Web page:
Dyes also come in a variety of colors. They color the epoxy more consistently because they don’t settle out. Use them when you want to add some color to create transparent, translucent, or opaque epoxy.
As with pigments, dyes can create interesting designs-just remember that we don’t all start out as a Monet or Van Gogh. It takes time to master a new art media.
Experimenting with dyes, my colleagues and I have noticed that water-based dyes can boil inside the epoxy if it gets too warm. I recommend going with a slightly shallower pour or devising a way to release some heat from the casting. For example, have a fan blowing across the surface of the pour to circulate air around the part.
Many people ask about removing air bubbles from epoxy. This applies to casting inside wood or coating wood, such as with live edge tables and river tables. As the epoxy heats and starts to cure, the sides of the wood will release air trapped inside the wood. This “off-gassing” can lead to micro-air (tiny air bubbles) in the epoxy.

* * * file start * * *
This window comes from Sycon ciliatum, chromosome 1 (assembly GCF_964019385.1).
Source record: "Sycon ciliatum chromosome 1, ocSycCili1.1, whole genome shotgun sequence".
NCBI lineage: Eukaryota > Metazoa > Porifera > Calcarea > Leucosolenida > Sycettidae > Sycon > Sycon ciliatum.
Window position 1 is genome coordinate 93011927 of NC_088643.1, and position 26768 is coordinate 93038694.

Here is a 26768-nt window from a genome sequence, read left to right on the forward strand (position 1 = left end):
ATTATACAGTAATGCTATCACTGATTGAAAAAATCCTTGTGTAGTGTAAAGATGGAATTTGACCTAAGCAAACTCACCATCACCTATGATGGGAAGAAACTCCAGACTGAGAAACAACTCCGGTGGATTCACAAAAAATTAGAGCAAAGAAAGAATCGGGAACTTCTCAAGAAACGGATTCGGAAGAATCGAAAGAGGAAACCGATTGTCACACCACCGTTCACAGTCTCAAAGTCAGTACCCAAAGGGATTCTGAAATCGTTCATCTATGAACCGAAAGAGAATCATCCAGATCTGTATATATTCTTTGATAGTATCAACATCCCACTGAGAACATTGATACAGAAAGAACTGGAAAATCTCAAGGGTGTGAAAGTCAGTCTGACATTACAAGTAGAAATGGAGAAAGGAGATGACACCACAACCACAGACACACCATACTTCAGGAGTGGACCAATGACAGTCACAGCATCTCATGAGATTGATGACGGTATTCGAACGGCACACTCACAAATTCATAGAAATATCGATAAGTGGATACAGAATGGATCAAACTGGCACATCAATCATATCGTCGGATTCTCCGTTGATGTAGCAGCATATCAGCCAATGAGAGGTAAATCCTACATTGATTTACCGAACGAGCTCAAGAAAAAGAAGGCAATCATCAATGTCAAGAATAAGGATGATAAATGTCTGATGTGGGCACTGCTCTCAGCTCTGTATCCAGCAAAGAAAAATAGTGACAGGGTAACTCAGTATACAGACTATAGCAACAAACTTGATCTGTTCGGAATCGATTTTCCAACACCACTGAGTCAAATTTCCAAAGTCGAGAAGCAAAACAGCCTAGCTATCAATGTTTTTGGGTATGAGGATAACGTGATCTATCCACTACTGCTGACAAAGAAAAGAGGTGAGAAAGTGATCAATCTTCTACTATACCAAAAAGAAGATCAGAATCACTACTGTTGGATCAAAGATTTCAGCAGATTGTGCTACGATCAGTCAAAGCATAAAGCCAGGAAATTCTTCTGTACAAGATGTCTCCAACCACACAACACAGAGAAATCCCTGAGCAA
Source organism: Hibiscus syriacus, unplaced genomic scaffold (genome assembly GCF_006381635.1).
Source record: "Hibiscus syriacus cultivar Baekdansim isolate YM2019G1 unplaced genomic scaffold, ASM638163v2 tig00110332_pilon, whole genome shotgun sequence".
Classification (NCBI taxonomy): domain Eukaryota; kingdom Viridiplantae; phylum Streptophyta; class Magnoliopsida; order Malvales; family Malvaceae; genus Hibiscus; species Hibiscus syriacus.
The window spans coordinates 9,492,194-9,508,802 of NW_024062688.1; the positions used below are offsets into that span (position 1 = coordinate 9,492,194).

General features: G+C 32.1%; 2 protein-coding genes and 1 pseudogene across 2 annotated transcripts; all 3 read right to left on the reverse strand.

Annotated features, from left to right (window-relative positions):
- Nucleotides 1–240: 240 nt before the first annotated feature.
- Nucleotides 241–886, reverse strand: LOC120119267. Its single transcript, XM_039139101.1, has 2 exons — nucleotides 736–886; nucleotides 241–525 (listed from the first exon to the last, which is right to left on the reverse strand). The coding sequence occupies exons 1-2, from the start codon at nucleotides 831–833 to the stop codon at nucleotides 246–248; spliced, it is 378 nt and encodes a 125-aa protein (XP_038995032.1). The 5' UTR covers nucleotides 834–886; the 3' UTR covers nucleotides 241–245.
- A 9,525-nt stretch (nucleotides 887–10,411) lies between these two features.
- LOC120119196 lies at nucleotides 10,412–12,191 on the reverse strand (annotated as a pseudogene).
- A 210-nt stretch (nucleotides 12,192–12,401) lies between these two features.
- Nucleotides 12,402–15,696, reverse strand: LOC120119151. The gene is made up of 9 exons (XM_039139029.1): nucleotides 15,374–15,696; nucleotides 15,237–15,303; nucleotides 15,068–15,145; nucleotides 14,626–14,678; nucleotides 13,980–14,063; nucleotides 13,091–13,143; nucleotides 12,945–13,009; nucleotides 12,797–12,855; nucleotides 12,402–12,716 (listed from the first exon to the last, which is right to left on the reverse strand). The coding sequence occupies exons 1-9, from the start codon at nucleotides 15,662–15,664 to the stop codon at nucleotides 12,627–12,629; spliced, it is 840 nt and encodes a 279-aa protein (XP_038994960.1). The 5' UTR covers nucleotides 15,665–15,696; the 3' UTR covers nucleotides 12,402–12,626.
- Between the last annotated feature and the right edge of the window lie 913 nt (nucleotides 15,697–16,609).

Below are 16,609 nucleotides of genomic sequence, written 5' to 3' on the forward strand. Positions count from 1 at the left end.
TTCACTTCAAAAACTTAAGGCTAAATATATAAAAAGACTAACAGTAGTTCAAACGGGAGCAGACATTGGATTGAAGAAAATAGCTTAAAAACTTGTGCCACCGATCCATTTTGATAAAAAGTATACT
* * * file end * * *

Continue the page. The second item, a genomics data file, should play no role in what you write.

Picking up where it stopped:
To prevent this, seal the edges of the wood with a thin layer of epoxy and let it reach the tacky stage before pouring epoxy into the cavity. The thin epoxy layer will seal off the wood so it can’t release air into the casting. If the epoxy seal coat has fully cured, sand and clean the surface before pouring the fill layers.
Resin and hardener must be thoroughly mixed (about 2 minutes) in order to cure, but this mixing can introduce air into the epoxy. There are three effective ways to remove most, if not all, of this induced air.
The first method is to set the mixed epoxy on a vibrating table. The vibrations will help the air move to the surface and be released from the epoxy.